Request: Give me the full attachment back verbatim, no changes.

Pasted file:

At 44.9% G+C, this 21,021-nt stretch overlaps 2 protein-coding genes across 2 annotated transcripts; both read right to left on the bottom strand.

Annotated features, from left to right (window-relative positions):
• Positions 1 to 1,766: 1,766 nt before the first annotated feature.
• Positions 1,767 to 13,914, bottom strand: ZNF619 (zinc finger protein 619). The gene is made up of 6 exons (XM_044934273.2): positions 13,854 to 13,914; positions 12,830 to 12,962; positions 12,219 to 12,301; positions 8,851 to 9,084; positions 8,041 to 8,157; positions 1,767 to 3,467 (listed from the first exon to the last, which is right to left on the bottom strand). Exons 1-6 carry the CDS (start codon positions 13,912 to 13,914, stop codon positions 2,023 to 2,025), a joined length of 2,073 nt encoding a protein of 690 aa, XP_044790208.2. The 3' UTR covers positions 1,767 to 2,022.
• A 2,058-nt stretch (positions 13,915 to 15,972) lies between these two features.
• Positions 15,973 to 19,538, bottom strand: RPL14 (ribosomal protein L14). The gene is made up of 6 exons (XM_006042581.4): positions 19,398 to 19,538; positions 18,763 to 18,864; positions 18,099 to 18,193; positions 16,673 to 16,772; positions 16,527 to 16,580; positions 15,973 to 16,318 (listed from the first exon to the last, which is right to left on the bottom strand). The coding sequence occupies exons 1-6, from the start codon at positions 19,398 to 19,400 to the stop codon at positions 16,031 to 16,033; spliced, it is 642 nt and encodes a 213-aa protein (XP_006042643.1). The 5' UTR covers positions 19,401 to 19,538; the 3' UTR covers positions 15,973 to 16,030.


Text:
At 44.9% G+C, this 21,021-nt stretch overlaps 2 protein-coding genes across 2 annotated transcripts; both read right to left on the bottom strand.

Annotated features, from left to right (window-relative positions):
• Positions 1 to 1,766: 1,766 nt before the first annotated feature.
• Positions 1,767 to 13,914, bottom strand: ZNF619 (zinc finger protein 619). The gene is made up of 6 exons (XM_044934273.2): positions 13,854 to 13,914; positions 12,830 to 12,962; positions 12,219 to 12,301; positions 8,851 to 9,084; positions 8,041 to 8,157; positions 1,767 to 3,467 (listed from the first exon to the last, which is right to left on the bottom strand). Exons 1-6 carry the CDS (start codon positions 13,912 to 13,914, stop codon positions 2,023 to 2,025), a joined length of 2,073 nt encoding a protein of 690 aa, XP_044790208.2. The 3' UTR covers positions 1,767 to 2,022.
• A 2,058-nt stretch (positions 13,915 to 15,972) lies between these two features.
• Positions 15,973 to 19,538, bottom strand: RPL14 (ribosomal protein L14). The gene is made up of 6 exons (XM_006042581.4): positions 19,398 to 19,538; positions 18,763 to 18,864; positions 18,099 to 18,193; positions 16,673 to 16,772; positions 16,527 to 16,580; positions 15,973 to 16,318 (listed from the first exon to the last, which is right to left on the bottom strand). The coding sequence occupies exons 1-6, from the start codon at positions 19,398 to 19,400 to the stop codon at positions 16,031 to 16,033; spliced, it is 642 nt and encodes a 213-aa protein (XP_006042643.1). The 5' UTR covers positions 19,401 to 19,538; the 3' UTR covers positions 15,973 to 16,030.